"The rationale is that LDCs need maximum flexibility to develop a viable technological base and address their constraints, and that the standard of TRIPS IP protection may be an obstacle in achieving those objectives."
Doesn't this itself shoot a big hole in the claim that IP protection is essential to economic growth? If patents and copyright are necessary for growth, it seems like the LDCs would be clamoring to immediately implement the most restrictive laws possible.
Having worked at a couple, they've long (ten years or more) blocked access to personal e-mail accounts like Yahoo or Gmail. This is perhaps new-ish in the law firm field, but not in banks or brokerages.
I believe this was originally driven by regulatory requirements to preserve all written communications for possible audit and legal discovery purposes, and perhaps also to show that the firm had made all reasonable efforts to prevent inside information from leaking out to be traded on.
"In speech after speech, the US Secretary of State Hillary Clinton announced large funds to be made available for online dissidents, resulting in projects such as the Digital Defenders Partnership."
Meanwhile, in California, the governor vetoes a bill that would prohibit government agencies from suspending cell phone service without a court order:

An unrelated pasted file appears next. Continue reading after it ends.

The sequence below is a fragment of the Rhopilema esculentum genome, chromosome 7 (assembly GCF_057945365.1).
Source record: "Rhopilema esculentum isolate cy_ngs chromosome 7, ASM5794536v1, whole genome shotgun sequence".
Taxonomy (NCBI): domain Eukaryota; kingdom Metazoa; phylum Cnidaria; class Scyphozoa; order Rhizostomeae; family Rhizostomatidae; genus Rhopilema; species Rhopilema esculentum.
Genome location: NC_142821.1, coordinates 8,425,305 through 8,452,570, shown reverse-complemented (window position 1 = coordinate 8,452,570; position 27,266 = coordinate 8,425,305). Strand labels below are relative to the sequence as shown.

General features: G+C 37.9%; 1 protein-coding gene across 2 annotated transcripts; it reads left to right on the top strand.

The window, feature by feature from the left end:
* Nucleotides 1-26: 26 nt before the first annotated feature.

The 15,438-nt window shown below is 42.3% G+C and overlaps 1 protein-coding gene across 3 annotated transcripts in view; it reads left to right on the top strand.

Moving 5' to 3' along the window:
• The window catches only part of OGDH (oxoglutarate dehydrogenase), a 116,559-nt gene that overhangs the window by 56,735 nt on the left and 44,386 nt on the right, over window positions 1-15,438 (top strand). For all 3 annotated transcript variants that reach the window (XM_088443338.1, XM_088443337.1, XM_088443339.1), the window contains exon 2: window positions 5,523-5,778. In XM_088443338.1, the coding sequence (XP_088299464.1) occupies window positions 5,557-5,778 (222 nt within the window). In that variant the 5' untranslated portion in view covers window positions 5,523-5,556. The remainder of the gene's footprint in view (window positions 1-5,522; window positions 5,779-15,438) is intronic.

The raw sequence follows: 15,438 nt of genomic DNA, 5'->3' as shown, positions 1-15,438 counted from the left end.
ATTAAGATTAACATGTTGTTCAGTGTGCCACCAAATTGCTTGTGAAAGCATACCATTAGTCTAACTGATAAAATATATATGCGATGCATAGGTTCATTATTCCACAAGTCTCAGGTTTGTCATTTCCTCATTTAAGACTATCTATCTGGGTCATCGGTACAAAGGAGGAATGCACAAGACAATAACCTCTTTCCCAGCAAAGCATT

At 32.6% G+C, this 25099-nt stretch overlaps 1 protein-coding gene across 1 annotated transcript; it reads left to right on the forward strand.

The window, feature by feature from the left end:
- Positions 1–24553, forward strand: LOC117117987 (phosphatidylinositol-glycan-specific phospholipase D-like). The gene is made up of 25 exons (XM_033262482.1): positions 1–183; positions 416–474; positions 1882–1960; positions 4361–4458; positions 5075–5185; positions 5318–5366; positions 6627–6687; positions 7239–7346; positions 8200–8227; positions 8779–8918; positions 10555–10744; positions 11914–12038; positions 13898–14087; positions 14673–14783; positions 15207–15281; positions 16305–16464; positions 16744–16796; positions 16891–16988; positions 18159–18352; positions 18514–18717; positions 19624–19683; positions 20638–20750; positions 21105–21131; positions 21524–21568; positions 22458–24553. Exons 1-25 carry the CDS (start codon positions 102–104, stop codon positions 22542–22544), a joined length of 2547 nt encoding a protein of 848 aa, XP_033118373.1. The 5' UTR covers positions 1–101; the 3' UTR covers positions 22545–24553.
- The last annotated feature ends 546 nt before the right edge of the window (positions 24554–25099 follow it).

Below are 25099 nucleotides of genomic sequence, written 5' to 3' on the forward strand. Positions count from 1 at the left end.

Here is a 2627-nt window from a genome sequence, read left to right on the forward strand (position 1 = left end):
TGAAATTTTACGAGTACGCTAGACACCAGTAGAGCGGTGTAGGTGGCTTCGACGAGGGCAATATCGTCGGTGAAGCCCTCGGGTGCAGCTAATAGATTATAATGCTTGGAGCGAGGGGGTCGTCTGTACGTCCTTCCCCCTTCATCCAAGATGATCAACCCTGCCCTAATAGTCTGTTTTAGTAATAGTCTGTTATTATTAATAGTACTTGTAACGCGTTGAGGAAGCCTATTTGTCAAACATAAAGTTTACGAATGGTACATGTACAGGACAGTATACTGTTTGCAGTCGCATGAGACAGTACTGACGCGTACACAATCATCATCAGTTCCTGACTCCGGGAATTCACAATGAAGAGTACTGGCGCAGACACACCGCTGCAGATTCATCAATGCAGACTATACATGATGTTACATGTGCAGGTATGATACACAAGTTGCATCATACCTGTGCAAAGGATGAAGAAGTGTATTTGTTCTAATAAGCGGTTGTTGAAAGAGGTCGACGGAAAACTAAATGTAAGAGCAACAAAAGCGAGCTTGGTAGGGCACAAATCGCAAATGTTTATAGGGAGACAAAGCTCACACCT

And the reason I have no plans to buy a Kindle any time soon, is that you cannot sell or give the book to someone else when you are done with it. It's pretty rare that I read a book twice; I normally give it to a friend when I'm done, and encourage them to do the same (not give it back to me).
While I admire Barry Eisler's embrace of e-book technology, Amazon's current "ownership model" (for lack of a better word) is a one-time license with no transferability, not a sale. This is why they were able to reach out and delete a book when they decided it was a mistake.
He has some excellent viewpoints on copyright, but Amazon is not the solution either.
Have you tried this service on the cruise ship? It's not high speed -- it's about the speed of dial-up, and of course, horrible latency. I brought a laptop with a local mail client (Thunderbird, of course), and downloaded all my e-mail in a batch, wrote responses off-line, then went back on-line to upload all my outgoing mail. Kept the connection time to just a couple minutes at a time.